I also learned at Humber that writing isn't some elusive Shakespeare-or-nothing dream where you either have heaps of talent or you might as well pack it in, but a series of steps (like anything else), where we can start where we are and get better over the course of our lives.
I left that week-long course buoyed with confidence. I didn't suddenly think I was a fabulous writer, but I felt-finally-like publication was an attainable goal. I took a few night courses, moved to Vancouver (we ended up closing our fun but ill-fated pool room), and made it a mission to turn my first twenty pages into a kickass crime fiction manuscript.
This was my favourite time of all: the writing part. My amazing husband told me to take a solid block of time and devote it to just writing, and we'd figure out in a year or two if it was worth continuing. So when he went off to work, I worked, I shaped, I deleted, I despaired. I Rollerbladed into the nearby fishing village for groceries most afternoons. I stared out my window at the North Shore mountains when I couldn't figure out where to take the story. And I found out that this is exactly what I want to do with my life.
I'm thrilled that my first book is actually going to hit shelves this September. I love the people I'm meeting and the things I'm learning about the industry. But I miss the year I had to myself - the year I started writing.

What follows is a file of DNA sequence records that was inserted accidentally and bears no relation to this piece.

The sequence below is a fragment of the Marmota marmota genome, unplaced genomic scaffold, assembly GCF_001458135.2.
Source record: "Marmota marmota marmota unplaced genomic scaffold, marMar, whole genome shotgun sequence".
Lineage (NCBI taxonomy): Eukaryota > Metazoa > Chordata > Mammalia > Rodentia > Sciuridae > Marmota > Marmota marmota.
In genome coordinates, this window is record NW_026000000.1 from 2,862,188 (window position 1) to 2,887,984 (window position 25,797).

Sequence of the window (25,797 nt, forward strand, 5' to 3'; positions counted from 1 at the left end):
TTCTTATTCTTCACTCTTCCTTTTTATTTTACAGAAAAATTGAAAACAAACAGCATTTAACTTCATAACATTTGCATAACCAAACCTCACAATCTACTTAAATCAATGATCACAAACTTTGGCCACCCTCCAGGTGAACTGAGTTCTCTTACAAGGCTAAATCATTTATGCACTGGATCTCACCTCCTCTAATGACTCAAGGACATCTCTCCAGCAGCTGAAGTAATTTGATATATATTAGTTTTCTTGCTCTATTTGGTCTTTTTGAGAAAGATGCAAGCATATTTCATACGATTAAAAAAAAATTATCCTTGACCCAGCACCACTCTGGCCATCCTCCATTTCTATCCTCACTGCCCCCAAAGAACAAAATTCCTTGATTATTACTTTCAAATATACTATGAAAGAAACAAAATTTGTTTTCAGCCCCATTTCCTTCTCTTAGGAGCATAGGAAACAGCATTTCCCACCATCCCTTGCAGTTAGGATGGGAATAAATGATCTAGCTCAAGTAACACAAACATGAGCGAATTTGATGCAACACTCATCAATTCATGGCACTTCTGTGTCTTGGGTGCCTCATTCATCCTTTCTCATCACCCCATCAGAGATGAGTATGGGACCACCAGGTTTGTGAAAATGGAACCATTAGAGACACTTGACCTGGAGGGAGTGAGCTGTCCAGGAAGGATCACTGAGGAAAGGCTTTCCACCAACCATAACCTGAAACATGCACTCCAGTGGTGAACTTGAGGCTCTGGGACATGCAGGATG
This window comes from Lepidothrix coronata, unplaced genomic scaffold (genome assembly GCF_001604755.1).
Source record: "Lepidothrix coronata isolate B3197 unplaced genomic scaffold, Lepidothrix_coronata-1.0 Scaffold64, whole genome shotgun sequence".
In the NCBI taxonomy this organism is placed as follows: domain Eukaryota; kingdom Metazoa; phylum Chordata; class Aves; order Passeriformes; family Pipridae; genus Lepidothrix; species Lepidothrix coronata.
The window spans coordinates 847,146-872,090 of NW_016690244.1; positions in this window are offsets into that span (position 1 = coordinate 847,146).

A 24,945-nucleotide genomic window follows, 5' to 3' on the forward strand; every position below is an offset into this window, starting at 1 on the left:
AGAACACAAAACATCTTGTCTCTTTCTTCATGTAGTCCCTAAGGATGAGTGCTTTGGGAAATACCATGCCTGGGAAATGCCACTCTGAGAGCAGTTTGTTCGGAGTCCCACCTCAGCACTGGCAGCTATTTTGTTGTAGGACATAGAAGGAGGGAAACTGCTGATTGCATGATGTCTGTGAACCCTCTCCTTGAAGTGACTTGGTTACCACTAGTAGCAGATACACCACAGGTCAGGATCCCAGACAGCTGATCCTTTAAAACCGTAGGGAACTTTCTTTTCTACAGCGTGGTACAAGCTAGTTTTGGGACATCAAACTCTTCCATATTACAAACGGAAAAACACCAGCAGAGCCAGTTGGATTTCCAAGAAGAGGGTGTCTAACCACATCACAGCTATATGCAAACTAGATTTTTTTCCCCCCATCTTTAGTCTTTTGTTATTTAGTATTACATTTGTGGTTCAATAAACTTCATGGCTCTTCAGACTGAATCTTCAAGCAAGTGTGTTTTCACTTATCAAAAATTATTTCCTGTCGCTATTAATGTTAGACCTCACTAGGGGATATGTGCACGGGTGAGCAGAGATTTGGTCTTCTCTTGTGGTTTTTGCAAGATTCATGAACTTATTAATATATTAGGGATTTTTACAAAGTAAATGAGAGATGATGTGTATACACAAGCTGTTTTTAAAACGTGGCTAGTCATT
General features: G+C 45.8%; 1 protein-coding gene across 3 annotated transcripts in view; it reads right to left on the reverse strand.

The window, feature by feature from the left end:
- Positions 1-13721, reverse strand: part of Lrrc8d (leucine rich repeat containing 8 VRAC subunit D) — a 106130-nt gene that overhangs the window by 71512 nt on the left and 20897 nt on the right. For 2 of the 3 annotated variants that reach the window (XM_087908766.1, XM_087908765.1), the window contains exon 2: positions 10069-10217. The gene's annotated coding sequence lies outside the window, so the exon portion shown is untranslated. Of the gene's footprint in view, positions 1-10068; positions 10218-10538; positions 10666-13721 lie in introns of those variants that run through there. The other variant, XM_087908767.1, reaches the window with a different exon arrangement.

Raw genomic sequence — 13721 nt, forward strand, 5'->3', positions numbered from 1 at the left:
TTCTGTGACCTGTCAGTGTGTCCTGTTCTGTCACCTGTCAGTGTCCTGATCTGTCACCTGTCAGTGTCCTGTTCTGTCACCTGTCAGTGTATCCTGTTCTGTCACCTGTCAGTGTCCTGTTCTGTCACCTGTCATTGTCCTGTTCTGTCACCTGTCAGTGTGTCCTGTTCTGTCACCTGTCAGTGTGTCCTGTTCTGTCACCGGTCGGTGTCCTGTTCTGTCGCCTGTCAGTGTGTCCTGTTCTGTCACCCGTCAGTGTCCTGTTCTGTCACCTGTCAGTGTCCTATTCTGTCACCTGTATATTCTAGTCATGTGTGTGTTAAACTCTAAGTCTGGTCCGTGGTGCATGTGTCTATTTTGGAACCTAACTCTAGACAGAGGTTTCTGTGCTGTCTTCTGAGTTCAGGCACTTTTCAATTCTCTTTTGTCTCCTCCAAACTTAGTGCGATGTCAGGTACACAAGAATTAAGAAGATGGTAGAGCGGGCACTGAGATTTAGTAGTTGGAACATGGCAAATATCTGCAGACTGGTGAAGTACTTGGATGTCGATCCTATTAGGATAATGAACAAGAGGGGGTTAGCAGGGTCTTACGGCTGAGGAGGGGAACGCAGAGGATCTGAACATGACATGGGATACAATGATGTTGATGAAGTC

Don't miss Robin's great Virtual Book Tour, coming all month to blogs only a click or two away!
Friday, August 27, 2010
One of my authors says that when I point something out as weak, he either cuts it (knowing I’m right) or re-doubles his efforts to make it work. I think that’s a great response to editorial feedback.
From "Novel Journey"
Tuesday, August 17, 2010
There's a simple way to figure out what goes in the first paragraph of a query.
1. What is your main character's name?
2. What problem/choice does the character face? (20 words or fewer)
3. Who wants to foil the main character's plan and why? (20 words or fewer)
Sunday, August 8, 2010
I was just as eager (and just as desperate) to get my manuscript published as any writer. But after ICED UNDER was released in November 2008 at a wildly successful launch party hosted by my local bookstore, I was stricken with terror. I lost five pounds. I couldn't eat, had trouble sleeping, and certainly couldn't write. Not anything worth reading at any rate. What I thought would be the most exhilarating time of my life turned into an intense year of trying to understand what just happened. When I was an unpublished novelist, I knew what I wanted-to get published. Now that I was published...where did I go from here?
My publisher is a small press: advances are not paid nor does my contract extend beyond the book under contract. No three book deals here. I had a book out but I was back in the starting gate for the next. I had to earn a living, promote the book that was on the shelves and somehow write the next novel. No problem, I told myself. Getting published was the hard part.